Instead of mailing the full report to every customer, for the first time, the EPA is allowing the report to be published digitally. Water providers are still required to notify customers of the report’s availability, and today a postcard is being mailed to inform every customer about the online report.
Customers are still able to request a paper copy, either online or by phone. Translations of the report in Russian, Vietnamese, Chinese and Spanish are also available by calling Portland Water Bureau Water Line at 503-823-7525.
“I hope everyone takes a moment to read the report online. This information is still extremely important,” said Water Bureau Administrator David Shaff. “Drinking water isn’t something we should take for granted, and it takes a great deal of work to deliver it to each and every tap.”
Again, the report is available online: www.portlandoregon.gov/water/waterqualityreport
The Portland Water Bureau has launched a new governmental Facebook page in an effort to continue to use social media as way of increasing transparency and engaging with the public. The Facebook page replaces our “former” Facebook account and complies with the City of Portland Human Resources Administrative Rule 4.08 (Social Media) and Facebook’s Statement of Rights and Responsibilities.
This new social media site will be a vehicle in which our customers and partners can learn more about us and how we strive each day to provide the highest quality water, customer service and stewardship of the critical infrastructure, fiscal and natural resources entrusted to our care. The Facebook page will feature announcements, press releases, bureau job listings, rebates, incentives, photos, videos and links to the award-winning Water Blog.
"Using social media is an essential way for the Portland Water Bureau to efficiently communicate and engage with large audiences. Social media helps us to distribute information quickly, address questions and concerns and educate customers on utilizing water resources,” notes Public Information Manager Tim Hall.
The Portland Water Bureau also employs other social media tools such as Twitter, Flickr and YouTube to connect and engage with the public.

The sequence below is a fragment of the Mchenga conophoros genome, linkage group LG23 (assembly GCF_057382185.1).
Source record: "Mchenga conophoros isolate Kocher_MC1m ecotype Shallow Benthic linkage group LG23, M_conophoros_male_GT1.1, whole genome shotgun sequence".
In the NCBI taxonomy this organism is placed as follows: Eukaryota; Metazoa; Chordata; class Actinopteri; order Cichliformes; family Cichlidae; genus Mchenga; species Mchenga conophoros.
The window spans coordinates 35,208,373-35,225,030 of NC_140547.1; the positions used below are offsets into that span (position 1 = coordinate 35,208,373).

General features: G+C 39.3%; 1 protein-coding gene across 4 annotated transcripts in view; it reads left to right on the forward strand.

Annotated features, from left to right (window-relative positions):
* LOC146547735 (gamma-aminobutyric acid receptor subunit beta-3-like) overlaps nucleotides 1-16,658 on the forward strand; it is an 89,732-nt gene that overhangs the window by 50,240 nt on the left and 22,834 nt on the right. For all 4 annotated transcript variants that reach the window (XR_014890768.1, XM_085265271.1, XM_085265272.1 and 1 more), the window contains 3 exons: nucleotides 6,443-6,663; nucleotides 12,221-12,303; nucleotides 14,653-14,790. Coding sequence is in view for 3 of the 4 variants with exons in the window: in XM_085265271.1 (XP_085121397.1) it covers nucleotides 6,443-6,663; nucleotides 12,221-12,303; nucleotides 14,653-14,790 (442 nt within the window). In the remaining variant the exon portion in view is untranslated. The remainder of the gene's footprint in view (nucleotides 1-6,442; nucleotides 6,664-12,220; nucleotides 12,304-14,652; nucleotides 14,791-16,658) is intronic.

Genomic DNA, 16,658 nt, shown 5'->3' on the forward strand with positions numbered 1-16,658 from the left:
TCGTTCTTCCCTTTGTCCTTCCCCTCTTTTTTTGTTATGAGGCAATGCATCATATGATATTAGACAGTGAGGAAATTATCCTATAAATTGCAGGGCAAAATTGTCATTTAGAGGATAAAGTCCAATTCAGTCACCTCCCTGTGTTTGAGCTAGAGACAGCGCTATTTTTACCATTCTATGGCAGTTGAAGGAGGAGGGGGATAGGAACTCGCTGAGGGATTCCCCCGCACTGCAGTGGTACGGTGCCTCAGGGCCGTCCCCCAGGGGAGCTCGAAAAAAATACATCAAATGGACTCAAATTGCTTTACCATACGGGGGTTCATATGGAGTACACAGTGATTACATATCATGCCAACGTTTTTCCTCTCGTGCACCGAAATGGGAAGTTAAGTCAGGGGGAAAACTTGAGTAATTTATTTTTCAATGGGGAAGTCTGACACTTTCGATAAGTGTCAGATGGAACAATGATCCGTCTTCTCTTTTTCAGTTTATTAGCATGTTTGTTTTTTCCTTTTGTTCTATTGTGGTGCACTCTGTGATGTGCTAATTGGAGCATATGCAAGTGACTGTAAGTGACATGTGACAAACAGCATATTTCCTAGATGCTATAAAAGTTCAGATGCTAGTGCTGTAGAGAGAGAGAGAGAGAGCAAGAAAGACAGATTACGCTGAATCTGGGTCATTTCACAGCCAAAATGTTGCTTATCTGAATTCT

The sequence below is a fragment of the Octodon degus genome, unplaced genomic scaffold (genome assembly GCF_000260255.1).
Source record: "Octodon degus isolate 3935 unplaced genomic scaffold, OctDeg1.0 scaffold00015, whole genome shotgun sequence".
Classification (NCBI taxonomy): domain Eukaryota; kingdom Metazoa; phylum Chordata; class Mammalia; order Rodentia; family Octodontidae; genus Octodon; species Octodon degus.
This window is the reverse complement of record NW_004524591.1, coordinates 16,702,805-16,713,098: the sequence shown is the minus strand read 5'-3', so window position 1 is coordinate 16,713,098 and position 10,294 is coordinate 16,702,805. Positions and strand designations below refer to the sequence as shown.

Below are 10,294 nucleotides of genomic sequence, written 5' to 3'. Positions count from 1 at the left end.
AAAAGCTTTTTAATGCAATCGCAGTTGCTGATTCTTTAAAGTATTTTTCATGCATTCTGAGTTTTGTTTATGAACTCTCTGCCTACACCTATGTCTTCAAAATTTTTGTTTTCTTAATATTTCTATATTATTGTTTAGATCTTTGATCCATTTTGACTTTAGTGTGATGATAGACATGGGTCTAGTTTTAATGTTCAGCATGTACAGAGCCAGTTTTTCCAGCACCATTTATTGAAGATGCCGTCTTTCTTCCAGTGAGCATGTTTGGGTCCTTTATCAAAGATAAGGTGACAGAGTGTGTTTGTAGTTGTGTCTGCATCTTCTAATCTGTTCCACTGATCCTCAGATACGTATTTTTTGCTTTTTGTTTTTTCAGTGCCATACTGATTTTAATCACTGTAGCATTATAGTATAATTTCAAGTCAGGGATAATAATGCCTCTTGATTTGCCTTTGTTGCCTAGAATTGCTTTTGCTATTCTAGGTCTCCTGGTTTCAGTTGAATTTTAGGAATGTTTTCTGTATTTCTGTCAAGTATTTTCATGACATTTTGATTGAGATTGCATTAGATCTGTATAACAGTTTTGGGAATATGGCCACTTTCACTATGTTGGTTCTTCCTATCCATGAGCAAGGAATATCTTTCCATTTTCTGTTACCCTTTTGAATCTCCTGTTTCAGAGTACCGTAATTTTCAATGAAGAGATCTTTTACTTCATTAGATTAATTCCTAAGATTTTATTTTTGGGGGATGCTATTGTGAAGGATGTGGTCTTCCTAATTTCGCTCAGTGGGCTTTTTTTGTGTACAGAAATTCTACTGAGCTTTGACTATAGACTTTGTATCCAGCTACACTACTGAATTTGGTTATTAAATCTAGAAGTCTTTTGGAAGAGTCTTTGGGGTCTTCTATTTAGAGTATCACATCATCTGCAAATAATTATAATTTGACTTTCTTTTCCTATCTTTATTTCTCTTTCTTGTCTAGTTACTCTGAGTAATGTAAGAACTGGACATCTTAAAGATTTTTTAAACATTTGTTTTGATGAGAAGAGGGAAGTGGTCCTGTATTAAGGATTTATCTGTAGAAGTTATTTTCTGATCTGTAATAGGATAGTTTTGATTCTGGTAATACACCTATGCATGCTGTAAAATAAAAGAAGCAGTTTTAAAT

Visit www.facebook.com/PortlandWaterBureau to “like” the Portland Water Bureau’s new page.
Community Information & Involvement
Stanley Jackson of Ocean Park, Washington was going through some old boxes and found a capital stock certificate for the historic Portland Water Company. The stock was purchased on September 18, 1886 and issued to his great, great-grandfather Jacob Kamm.
Jacob Kamm was an early pioneer in Portland. He was the founder of the Oregon Steam Navigation Company in 1879 and the Vancouver Transportation Company, both which built and operated steamboats and steamships. He was also a major shareholder in the U.S. National Bank of Portland. Mr. Kamm built one of the first large homes in Portland, the landmark Jacob Kamm House. It was located where present day Lincoln High School now sits.
The Portland Water Company was sold on January 1, 1887 to the Water Committee to establish a city-operated municipal water works. The 125 shares valued at $500 each was worth $62,500 in 1886. In today’s dollars, the value of the stock would be would $1,572,712.
Public Information & Involvement
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A serious security vulnerability known as "Heartbleed" was recently discovered in OpenSSL, a popular software library commonly used by many websites on the internet to encrypt communication between a user's computer and a web server.
PortlandOregon.gov is NOT affected by this vulnerability as it does not use the OpenSSL software library. Please rest assured we are dedicated to protecting your security on this website.